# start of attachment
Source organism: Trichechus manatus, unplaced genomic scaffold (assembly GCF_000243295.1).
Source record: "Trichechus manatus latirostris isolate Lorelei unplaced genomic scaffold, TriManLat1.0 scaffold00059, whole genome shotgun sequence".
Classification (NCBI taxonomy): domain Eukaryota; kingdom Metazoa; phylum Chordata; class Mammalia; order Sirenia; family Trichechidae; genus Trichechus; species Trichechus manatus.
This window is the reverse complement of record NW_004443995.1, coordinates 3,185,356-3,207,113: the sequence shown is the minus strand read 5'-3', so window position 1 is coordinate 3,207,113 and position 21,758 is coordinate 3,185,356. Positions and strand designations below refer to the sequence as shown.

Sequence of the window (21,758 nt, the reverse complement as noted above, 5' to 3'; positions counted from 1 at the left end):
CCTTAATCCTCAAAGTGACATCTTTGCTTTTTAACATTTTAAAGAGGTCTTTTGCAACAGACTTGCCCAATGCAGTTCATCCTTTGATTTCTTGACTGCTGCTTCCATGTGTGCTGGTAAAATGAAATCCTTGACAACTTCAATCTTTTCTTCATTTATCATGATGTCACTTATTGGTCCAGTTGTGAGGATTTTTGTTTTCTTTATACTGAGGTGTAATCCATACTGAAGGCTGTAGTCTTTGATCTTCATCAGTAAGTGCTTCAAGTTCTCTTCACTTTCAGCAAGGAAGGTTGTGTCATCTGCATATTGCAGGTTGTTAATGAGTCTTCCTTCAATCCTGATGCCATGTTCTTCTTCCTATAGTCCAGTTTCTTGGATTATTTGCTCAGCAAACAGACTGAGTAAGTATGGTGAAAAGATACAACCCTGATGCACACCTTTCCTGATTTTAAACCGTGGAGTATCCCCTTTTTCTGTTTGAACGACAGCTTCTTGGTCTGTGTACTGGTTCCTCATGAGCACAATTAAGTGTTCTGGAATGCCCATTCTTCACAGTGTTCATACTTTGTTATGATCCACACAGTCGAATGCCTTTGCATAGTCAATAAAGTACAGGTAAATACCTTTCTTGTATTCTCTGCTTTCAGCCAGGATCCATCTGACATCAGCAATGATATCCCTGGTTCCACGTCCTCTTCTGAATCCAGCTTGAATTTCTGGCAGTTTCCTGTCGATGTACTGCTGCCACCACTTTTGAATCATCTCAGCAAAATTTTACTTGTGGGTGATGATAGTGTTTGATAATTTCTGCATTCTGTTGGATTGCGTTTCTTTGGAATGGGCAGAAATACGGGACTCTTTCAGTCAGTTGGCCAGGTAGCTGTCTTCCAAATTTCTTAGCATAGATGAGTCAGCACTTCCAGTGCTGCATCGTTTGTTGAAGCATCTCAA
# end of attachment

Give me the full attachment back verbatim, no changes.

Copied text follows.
Source organism: Trichechus manatus, unplaced genomic scaffold (assembly GCF_000243295.1).
Source record: "Trichechus manatus latirostris isolate Lorelei unplaced genomic scaffold, TriManLat1.0 scaffold00059, whole genome shotgun sequence".
Classification (NCBI taxonomy): domain Eukaryota; kingdom Metazoa; phylum Chordata; class Mammalia; order Sirenia; family Trichechidae; genus Trichechus; species Trichechus manatus.
This window is the reverse complement of record NW_004443995.1, coordinates 3,185,356-3,207,113: the sequence shown is the minus strand read 5'-3', so window position 1 is coordinate 3,207,113 and position 21,758 is coordinate 3,185,356. Positions and strand designations below refer to the sequence as shown.

Sequence of the window (21,758 nt, the reverse complement as noted above, 5' to 3'; positions counted from 1 at the left end):
CCTTAATCCTCAAAGTGACATCTTTGCTTTTTAACATTTTAAAGAGGTCTTTTGCAACAGACTTGCCCAATGCAGTTCATCCTTTGATTTCTTGACTGCTGCTTCCATGTGTGCTGGTAAAATGAAATCCTTGACAACTTCAATCTTTTCTTCATTTATCATGATGTCACTTATTGGTCCAGTTGTGAGGATTTTTGTTTTCTTTATACTGAGGTGTAATCCATACTGAAGGCTGTAGTCTTTGATCTTCATCAGTAAGTGCTTCAAGTTCTCTTCACTTTCAGCAAGGAAGGTTGTGTCATCTGCATATTGCAGGTTGTTAATGAGTCTTCCTTCAATCCTGATGCCATGTTCTTCTTCCTATAGTCCAGTTTCTTGGATTATTTGCTCAGCAAACAGACTGAGTAAGTATGGTGAAAAGATACAACCCTGATGCACACCTTTCCTGATTTTAAACCGTGGAGTATCCCCTTTTTCTGTTTGAACGACAGCTTCTTGGTCTGTGTACTGGTTCCTCATGAGCACAATTAAGTGTTCTGGAATGCCCATTCTTCACAGTGTTCATACTTTGTTATGATCCACACAGTCGAATGCCTTTGCATAGTCAATAAAGTACAGGTAAATACCTTTCTTGTATTCTCTGCTTTCAGCCAGGATCCATCTGACATCAGCAATGATATCCCTGGTTCCACGTCCTCTTCTGAATCCAGCTTGAATTTCTGGCAGTTTCCTGTCGATGTACTGCTGCCACCACTTTTGAATCATCTCAGCAAAATTTTACTTGTGGGTGATGATAGTGTTTGATAATTTCTGCATTCTGTTGGATTGCGTTTCTTTGGAATGGGCAGAAATACGGGACTCTTTCAGTCAGTTGGCCAGGTAGCTGTCTTCCAAATTTCTTAGCATAGATGAGTCAGCACTTCCAGTGCTGCATCGTTTGTTGAAGCATCTCAA